Colorado plans to start offering the coronavirus vaccine to residents ages 65 to 69 and all pre-school and K-12 teachers on Feb. 8, Gov. Jared Polis announced Friday.

Polis said it will take about three weeks to administer the vaccine to all educators who want it.

It will also be offered to child-care workers, school bus drivers and other school staff who work directly with children.

Polis said the decision was made to prioritize teachers because they are “foundational to our society to function, for workplace equity, for the sanity of families with kids.”

Alex Hager / Aspen Public Radio

The rate of new COVID-19 cases in Pitkin County has dropped sharply over the course of the past two weeks. That number is steadily declining from a peak on Jan. 15, when the county’s two-week incidence rate was the highest in the state by a significant margin. 


Amid COVID Health Worker Shortage, Foreign-Trained Professionals Sit on Sidelines

Jan 26, 2021
Brandon Thibodeaux / KHN

As hospitals nationwide struggle with the latest COVID-19 surge, it’s not so much beds or ventilators in short supply. It’s the people to care for the sick.

Yet a large, highly skilled workforce of foreign-educated doctors, nurses and other health practitioners is going largely untapped due to licensing and credentialing barriers. According to the Migration Policy Institute think tank in Washington, D.C., some 165,000 foreign-trained immigrants in the U.S. hold degrees in health-related fields but are unemployed or underemployed in the midst of the health crisis.

Faced with complaints the initial vaccine distribution in Colorado has disproportionately favored white residents in wealthier neighborhoods, state officials have announced several new efforts aimed at making the inoculation effort more equitable.

The plan includes requiring vaccine providers to report demographic data for those getting shots, multi-lingual advertisements aimed at reducing vaccine hesitancy and establishing new pop-up vaccine clinics in areas with more low-income residents and people of color.

Alex Hager / Aspen Public Radio

Pitkin County has the highest incidence rate of COVID-19 in all of Colorado, nearly double that of the next highest county. Those alarmingly high numbers have sparked strict public health measures and strained contact tracers – but experts cannot pin down what’s driving the spike.

UPDATE: Judge Denies Restaurant Owners' Challenge to Pitkin County Ban on Indoor Dining

Jan 15, 2021
Eleanor Bennett/Aspen Public Radio News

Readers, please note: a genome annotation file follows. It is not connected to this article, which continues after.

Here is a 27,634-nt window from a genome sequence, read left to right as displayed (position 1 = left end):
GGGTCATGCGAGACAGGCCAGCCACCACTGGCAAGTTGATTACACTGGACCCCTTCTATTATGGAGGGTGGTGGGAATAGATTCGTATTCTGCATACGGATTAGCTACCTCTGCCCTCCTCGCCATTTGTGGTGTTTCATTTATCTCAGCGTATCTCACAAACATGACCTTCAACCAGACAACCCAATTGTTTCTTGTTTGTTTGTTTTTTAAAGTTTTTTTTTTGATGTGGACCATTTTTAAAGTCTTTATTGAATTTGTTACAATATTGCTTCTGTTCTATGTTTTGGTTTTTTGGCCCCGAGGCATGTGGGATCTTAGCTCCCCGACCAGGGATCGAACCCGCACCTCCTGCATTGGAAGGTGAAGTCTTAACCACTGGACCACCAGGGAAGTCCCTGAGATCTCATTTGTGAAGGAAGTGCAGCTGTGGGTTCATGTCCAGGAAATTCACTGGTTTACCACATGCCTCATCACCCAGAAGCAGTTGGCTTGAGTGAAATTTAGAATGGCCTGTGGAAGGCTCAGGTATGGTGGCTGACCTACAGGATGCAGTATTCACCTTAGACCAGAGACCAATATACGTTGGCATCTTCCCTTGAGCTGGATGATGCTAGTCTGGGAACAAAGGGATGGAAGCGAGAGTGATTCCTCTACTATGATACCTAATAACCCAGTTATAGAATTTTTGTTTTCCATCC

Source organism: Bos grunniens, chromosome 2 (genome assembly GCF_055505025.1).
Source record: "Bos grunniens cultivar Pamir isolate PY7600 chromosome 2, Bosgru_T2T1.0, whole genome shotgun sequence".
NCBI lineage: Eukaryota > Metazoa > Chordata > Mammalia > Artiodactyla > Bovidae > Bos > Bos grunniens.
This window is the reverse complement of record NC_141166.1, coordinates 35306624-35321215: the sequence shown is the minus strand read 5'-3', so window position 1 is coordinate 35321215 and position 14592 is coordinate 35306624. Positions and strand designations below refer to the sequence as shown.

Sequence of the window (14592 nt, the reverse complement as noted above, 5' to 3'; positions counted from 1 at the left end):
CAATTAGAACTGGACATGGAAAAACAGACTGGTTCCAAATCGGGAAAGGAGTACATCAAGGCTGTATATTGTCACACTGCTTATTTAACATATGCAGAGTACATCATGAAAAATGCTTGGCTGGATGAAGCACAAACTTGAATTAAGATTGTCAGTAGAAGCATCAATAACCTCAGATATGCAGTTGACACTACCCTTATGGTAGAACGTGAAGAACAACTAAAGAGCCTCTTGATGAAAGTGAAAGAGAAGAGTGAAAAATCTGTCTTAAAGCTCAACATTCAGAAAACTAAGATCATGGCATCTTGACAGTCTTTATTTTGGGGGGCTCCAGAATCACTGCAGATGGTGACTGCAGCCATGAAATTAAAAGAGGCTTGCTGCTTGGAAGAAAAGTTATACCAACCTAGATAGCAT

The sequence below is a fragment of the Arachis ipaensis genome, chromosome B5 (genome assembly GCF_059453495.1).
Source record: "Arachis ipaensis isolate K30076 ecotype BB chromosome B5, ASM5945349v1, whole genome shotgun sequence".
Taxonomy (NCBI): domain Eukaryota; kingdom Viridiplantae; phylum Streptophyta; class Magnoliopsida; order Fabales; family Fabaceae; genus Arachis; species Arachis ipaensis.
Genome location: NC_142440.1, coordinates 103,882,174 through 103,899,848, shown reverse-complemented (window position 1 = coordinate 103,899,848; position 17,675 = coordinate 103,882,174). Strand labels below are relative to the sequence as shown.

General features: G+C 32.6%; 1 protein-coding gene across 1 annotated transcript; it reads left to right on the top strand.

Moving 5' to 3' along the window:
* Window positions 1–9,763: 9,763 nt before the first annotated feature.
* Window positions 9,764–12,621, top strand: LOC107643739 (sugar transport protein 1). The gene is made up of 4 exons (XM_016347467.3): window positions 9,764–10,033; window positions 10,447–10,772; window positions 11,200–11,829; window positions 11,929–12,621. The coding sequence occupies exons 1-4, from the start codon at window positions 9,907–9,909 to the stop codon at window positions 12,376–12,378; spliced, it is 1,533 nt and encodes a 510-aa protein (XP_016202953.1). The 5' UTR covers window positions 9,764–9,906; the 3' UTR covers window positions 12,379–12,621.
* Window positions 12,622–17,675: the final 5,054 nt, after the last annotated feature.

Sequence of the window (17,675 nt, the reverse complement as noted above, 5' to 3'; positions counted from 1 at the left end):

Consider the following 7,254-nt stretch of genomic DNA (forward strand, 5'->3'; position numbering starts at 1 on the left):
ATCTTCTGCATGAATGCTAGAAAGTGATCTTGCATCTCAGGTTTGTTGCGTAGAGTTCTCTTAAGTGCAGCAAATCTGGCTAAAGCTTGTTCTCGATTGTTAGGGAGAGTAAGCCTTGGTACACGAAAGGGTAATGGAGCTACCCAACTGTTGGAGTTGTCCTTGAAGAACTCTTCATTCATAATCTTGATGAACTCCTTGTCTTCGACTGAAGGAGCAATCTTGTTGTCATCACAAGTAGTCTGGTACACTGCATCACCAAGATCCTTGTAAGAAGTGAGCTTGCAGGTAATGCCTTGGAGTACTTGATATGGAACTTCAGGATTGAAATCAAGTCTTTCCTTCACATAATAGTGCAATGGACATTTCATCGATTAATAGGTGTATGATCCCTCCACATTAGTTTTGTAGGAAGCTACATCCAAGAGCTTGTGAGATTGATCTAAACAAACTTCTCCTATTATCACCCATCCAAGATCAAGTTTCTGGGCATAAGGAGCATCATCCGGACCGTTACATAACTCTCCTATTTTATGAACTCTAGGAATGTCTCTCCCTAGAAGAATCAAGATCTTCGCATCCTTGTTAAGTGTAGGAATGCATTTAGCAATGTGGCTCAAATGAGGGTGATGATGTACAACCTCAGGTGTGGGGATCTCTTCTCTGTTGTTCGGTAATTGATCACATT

UPDATED 7 p.m. Friday: A judge denied the request from the Pitkin County Restaurant Alliance, meaning the indoor dining ban will go into effect on Sunday as originally planned.

 

A group of Pitkin County restaurant owners are trying to block tighter restrictions set by the county’s Board of Health that would ban indoor dining. Court papers filed Thursday evening in Pitkin County District Court challenge that ban, set to take effect on Sunday, Jan. 17. 

Alex Hager / Aspen Public Radio

A new health order in Pitkin County will ban indoor dining and tighten restrictions on hotels and rental units beginning Sunday. The new rules, voted into effect by the Board of Health on Monday, come as the county’s soaring coronavirus rates rank second-worst in Colorado. 

Courtesy of Aspen Valley Hospital

Roaring Fork Valley health leaders say high levels of local demand for coronavirus vaccines are outpacing new shipments of doses from the state. That is partially due to recent and sudden changes to the state’s priority guidelines, which made people 70 years of age or older eligible for the vaccine.

Courtesy Nevada Public Health

Dulce Leyva is a bilingual contact tracer who lives in Reno, Nevada. Her job is to reach out to people who have tested positive for the novel coronavirus and make sure they're self-isolating. And she tries to help them remember who they've been around and could have been exposed to the virus.

 

With COVID-19 cases still soaring across the U.S., it can be tempting to just ride the winter out on the couch, binging on Netflix. But psychologists say it's important in 2021 for us all to keep up human contact.